Anatomy of the liver segments

Robin Smithuis and Eduard E. de Lange

Radiology Department of the Alrijne Hospital, Leiderdorp, the Netherlands and University of Virginia Health System, Charlottesville, USA.

Publicationdate

Up-dated version October 4, 2015

The anatomy of the liver can be described using two different aspects: morphological anatomy and functional anatomy.
The traditional morphological anatomy is based on the external appearance of the liver and does not show the internal features of vessels and biliary ducts branching, which are of obvious importance in hepatic surgery.
The French surgeon and anatomist Claude Couinaud was the first to divide the liver into eight functionally indepedent segments allowing resection of segments without damaging other segments.

Segmental anatomy

Segmental anatomy according to Couinaud. Click to enlarge.

Couinaud classification

The Couinaud classification of liver anatomy divides the liver into eight functionally indepedent segments.
Each segment has its own vascular inflow, outflow and biliary drainage.
In the centre of each segment there is a branch of the portal vein, hepatic artery and bile duct.
In the periphery of each segment there is vascular outflow through the hepatic veins.

Right hepatic vein divides the right lobe into anterior and posterior segments.
Middle hepatic vein divides the liver into right and left lobes (or right and left hemiliver). This plane runs from the inferior vena cava to the gallbladder fossa.
The Falciform ligament divides the left lobe into a medial- segment IV and a lateral part - segment II and III.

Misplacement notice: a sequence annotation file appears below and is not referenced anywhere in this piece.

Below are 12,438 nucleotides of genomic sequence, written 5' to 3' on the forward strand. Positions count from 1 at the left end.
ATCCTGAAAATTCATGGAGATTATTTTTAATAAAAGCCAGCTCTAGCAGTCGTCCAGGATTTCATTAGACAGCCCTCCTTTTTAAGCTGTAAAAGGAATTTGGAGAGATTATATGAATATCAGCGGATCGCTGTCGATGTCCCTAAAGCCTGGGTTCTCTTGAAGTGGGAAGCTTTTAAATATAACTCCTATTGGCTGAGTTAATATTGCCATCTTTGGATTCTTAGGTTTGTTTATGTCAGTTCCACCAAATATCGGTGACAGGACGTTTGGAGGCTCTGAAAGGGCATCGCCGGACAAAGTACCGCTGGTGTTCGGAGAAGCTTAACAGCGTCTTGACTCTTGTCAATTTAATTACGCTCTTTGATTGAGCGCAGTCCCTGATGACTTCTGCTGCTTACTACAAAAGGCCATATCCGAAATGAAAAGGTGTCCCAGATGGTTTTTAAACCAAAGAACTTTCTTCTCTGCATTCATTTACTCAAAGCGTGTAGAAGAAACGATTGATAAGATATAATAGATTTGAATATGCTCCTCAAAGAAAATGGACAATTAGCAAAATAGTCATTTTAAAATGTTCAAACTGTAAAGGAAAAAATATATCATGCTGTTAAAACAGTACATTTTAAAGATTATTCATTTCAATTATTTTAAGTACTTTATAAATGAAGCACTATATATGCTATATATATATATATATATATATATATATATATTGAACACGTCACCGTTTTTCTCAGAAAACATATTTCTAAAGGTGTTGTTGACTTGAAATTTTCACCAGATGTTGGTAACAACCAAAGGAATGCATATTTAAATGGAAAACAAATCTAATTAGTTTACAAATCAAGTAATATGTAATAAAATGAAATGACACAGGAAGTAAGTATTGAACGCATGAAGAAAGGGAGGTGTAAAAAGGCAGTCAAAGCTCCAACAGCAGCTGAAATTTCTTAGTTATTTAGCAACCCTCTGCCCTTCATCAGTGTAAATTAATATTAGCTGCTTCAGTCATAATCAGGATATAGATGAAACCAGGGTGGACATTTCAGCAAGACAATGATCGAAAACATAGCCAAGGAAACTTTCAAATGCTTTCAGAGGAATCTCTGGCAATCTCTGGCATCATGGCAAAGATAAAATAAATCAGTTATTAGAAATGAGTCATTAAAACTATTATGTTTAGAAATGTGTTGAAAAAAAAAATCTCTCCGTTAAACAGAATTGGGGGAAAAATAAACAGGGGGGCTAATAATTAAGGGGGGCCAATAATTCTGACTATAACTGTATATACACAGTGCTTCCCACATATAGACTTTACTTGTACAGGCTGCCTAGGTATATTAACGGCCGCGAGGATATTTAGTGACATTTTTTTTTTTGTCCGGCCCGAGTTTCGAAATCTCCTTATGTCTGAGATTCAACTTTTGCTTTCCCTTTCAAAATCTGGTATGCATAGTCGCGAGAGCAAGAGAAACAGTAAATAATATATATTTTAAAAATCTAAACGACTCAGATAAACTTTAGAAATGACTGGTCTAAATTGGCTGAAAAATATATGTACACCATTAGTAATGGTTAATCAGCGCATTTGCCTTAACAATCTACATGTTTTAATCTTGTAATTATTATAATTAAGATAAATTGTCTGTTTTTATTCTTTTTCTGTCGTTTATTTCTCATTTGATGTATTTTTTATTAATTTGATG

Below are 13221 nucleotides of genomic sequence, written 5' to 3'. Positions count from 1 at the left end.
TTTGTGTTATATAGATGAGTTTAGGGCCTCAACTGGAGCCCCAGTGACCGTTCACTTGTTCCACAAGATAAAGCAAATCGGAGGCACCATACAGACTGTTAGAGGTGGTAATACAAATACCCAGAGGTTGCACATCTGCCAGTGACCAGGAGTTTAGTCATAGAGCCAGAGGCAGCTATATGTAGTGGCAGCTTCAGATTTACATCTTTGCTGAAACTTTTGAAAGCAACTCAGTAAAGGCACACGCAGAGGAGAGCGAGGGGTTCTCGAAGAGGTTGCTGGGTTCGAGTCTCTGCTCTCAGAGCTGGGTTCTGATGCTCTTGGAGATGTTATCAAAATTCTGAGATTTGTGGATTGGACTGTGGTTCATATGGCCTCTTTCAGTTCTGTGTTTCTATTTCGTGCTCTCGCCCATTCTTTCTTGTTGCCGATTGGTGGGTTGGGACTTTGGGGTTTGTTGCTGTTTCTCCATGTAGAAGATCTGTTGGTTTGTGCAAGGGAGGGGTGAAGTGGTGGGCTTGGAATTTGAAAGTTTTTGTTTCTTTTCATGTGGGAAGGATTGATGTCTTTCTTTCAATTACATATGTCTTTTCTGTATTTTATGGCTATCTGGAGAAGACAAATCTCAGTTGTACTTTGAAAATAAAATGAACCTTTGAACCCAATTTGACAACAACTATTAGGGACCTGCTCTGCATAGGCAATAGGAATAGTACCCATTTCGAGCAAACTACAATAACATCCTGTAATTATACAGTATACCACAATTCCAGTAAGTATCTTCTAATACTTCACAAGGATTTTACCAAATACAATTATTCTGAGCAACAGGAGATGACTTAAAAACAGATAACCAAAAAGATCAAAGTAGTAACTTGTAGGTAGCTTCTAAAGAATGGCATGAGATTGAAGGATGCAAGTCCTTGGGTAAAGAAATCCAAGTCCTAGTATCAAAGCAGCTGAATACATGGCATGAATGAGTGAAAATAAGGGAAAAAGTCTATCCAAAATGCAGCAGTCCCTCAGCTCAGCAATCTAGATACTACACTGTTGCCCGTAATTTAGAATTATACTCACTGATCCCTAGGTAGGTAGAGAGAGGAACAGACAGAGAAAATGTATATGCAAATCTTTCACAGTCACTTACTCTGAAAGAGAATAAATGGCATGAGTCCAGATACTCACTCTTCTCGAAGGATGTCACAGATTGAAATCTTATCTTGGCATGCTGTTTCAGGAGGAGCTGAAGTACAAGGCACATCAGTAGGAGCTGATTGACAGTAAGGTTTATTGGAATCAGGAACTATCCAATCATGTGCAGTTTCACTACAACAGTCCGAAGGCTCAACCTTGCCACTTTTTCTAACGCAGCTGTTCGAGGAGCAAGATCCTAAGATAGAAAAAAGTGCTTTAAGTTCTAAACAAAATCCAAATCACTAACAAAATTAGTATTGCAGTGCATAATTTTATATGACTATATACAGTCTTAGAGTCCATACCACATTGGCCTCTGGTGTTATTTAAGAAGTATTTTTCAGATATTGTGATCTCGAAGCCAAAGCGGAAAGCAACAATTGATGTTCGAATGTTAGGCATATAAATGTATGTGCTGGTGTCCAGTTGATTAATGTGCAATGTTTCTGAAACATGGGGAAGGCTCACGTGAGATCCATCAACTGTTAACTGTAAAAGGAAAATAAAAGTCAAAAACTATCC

The portal vein divides the liver into upper and lower segments.
The left and right portal veins branch superiorly and inferiorly to project into the center of each segment.

On a frontal view of the liver the posteriorly located segments VI and VII are not visible.

The illustration above is a schematic presentation of the liver segments.
In reality however the proportions are different.
On a normal frontal view the segments VI and VII are not visible because they are located more posteriorly.
The right border of the liver is formed by segment V and VIII.
Although segment IV is part of the left hemiliver, it is situated more to the right.

Couinaud divided the liver into a functional left and right liver by a main portal scissurae containing the middle hepatic vein.
This is known as Cantlie's line.
Cantlie's line runs from the middle of the gallbladder fossa anteriorly to the inferior vena cava posteriorly.

Clockwise numbering of the segments

Segments numbering

There are eight liver segments.
Segment IV is sometimes divided into segment IVa and IVb according to Bismuth.
The numbering of the segments is in a clockwise manner.
Segment I (the caudate lobe) is located posteriorly.
It is not visible on a frontal view.

Image at the level of the superior liver segments.

Transverse anatomy

This figure is a transverse image through the superior liver segments, that are divided by the right and middle hepatic veins and the falciform ligament.